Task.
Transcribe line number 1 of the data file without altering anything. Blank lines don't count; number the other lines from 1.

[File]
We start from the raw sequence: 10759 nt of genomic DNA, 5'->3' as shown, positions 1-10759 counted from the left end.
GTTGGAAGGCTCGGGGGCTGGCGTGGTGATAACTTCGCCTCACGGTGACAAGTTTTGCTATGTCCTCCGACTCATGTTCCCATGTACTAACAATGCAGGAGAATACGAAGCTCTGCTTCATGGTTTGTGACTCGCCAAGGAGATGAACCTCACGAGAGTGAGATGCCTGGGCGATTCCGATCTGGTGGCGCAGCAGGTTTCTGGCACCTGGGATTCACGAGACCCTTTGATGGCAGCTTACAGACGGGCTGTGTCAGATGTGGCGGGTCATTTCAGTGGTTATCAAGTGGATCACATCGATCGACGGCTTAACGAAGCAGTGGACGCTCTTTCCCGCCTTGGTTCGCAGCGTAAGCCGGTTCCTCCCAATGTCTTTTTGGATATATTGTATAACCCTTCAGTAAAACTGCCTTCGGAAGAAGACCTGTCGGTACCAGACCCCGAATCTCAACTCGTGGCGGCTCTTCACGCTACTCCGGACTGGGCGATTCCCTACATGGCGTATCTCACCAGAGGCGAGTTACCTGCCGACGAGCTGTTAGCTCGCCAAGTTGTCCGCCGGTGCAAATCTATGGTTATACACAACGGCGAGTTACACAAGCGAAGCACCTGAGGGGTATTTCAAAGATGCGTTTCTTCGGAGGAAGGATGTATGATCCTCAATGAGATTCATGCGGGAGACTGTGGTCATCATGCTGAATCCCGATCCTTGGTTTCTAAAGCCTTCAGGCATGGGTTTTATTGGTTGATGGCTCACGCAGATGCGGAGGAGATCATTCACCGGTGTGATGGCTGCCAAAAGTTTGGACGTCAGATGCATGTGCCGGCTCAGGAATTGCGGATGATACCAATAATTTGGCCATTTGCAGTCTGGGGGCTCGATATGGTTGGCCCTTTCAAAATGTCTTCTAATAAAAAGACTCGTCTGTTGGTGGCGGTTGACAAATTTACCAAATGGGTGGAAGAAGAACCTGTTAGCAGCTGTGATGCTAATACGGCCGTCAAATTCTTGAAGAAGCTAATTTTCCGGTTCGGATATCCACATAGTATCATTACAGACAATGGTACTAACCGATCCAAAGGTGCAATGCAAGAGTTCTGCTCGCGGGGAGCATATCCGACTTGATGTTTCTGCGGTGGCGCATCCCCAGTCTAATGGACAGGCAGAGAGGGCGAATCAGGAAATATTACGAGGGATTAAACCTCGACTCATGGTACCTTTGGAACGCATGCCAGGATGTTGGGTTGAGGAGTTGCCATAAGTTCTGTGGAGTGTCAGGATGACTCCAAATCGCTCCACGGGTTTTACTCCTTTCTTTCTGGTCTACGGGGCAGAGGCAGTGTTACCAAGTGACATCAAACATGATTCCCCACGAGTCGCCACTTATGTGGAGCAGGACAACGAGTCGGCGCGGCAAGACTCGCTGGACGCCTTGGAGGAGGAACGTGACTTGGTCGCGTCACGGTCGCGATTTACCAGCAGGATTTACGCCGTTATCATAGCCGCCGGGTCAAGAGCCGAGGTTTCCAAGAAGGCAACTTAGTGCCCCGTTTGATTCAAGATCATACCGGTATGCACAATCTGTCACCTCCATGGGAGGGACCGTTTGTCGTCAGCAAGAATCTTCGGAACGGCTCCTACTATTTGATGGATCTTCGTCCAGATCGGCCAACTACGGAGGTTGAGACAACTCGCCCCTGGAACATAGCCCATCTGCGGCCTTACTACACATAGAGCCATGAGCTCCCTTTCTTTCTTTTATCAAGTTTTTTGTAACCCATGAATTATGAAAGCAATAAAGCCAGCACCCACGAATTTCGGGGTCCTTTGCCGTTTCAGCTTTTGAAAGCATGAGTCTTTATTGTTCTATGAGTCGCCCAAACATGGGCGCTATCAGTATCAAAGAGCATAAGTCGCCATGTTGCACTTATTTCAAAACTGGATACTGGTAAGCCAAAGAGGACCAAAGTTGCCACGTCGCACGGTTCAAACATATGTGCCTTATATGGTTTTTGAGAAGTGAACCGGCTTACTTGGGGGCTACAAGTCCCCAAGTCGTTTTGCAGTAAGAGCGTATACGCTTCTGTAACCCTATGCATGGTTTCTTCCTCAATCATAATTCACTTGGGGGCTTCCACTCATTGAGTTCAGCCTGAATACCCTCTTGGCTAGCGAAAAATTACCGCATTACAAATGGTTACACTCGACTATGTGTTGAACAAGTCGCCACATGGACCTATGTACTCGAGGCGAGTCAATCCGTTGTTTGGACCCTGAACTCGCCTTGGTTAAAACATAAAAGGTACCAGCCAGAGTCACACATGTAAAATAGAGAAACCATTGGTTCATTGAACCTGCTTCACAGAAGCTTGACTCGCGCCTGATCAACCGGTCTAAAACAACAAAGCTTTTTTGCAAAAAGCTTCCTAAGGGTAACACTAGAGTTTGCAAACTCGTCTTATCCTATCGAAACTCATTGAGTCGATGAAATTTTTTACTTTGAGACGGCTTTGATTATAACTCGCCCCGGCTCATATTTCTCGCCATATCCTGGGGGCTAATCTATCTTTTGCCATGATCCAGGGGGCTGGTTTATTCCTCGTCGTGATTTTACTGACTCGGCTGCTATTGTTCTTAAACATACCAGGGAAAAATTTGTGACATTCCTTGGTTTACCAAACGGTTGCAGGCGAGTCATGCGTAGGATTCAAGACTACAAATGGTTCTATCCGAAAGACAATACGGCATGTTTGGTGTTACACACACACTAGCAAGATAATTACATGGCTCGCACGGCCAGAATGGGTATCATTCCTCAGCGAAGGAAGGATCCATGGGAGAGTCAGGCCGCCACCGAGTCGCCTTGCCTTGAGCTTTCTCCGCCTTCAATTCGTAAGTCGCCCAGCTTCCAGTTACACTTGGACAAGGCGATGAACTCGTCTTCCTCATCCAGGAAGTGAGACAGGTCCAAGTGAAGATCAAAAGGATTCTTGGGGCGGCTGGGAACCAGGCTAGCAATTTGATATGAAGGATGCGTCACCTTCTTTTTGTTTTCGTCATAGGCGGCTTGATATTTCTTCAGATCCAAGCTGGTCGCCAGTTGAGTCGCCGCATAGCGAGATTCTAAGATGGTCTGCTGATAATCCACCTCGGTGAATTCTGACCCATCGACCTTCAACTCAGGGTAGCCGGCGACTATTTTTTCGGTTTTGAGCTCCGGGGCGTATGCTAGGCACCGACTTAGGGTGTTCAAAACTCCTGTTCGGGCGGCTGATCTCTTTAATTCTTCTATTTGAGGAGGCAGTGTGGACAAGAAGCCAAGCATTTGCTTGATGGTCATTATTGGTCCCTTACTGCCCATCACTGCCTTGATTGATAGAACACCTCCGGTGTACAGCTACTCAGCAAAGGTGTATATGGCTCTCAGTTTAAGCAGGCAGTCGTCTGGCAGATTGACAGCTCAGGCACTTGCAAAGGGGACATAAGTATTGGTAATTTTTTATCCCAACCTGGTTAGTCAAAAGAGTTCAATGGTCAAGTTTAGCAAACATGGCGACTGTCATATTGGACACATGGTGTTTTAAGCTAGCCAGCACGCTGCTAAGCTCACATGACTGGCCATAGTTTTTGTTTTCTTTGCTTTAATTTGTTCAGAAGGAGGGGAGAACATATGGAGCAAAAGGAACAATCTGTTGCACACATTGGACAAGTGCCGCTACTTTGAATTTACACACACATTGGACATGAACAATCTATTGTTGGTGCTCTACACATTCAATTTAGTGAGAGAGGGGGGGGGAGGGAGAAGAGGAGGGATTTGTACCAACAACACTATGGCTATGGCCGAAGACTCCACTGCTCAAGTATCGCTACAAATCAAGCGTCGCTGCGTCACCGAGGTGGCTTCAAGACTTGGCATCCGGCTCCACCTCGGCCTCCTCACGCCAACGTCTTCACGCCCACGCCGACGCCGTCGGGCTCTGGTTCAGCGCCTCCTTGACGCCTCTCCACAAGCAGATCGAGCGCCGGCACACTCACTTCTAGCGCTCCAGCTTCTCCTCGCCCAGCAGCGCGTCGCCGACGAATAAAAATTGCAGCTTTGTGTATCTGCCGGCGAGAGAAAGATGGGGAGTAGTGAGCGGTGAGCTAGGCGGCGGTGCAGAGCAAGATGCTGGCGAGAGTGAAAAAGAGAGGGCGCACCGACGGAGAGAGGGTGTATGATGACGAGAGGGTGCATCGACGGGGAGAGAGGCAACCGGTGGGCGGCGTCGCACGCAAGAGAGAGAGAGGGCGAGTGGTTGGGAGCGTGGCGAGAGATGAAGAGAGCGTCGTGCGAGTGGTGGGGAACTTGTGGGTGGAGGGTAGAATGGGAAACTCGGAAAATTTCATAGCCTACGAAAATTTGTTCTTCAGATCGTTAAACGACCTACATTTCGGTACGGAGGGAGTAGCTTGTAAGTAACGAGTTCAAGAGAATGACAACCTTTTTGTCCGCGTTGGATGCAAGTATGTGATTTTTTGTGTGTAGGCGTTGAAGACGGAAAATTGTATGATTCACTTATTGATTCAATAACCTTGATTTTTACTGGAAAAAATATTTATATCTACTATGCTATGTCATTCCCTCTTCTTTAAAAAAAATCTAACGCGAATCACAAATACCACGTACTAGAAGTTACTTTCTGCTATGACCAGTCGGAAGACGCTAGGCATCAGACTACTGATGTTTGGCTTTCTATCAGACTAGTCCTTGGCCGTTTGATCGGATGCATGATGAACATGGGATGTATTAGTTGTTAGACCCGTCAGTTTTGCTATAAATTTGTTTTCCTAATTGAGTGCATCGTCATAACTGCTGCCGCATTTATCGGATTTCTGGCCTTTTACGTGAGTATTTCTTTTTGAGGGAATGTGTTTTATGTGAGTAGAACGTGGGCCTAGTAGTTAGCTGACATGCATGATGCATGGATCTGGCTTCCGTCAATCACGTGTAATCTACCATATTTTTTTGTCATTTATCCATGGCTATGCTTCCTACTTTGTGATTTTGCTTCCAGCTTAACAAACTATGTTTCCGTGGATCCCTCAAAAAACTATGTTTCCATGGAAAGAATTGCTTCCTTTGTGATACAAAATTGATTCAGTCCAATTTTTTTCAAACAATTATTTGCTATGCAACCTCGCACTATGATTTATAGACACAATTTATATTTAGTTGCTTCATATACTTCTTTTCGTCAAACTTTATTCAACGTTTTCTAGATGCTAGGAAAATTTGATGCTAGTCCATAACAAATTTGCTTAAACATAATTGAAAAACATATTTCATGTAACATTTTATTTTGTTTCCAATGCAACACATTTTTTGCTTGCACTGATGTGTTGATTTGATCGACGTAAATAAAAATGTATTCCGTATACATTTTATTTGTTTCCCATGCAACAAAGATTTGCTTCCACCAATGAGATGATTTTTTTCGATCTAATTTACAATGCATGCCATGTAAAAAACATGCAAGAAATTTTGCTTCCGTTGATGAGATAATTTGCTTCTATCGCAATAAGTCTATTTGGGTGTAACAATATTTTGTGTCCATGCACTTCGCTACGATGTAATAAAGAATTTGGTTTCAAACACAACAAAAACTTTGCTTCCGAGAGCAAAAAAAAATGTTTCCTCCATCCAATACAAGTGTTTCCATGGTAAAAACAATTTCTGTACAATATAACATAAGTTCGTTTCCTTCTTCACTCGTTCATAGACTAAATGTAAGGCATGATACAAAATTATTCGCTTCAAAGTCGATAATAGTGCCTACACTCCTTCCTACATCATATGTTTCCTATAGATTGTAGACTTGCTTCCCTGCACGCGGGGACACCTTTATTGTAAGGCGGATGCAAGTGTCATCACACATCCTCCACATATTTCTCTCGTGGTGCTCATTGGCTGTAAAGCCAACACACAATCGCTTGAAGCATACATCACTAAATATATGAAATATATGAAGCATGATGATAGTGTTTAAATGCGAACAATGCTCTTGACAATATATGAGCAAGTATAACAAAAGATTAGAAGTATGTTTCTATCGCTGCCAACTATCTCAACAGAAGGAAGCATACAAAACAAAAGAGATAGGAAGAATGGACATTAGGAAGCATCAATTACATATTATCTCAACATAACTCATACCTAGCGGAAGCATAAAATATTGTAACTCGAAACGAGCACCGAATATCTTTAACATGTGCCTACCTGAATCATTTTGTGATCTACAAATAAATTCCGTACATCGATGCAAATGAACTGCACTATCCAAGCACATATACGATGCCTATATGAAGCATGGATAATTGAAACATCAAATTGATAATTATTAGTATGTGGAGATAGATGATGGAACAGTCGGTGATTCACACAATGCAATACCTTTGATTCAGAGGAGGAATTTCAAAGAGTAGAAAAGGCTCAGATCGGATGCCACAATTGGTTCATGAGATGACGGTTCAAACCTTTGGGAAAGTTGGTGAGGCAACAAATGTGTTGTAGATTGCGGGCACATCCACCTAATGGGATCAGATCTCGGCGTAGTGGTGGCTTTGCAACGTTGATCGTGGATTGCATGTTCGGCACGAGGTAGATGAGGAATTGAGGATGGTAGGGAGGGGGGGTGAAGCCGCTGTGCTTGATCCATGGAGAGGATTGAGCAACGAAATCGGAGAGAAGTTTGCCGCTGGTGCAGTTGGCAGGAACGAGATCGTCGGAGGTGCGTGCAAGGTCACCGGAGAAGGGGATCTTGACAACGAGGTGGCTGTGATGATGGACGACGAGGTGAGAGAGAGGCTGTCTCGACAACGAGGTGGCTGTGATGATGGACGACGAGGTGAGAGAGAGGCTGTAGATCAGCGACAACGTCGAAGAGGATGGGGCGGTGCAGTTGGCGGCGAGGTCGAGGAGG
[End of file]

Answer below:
We start from the raw sequence: 10759 nt of genomic DNA, 5'->3' as shown, positions 1-10759 counted from the left end.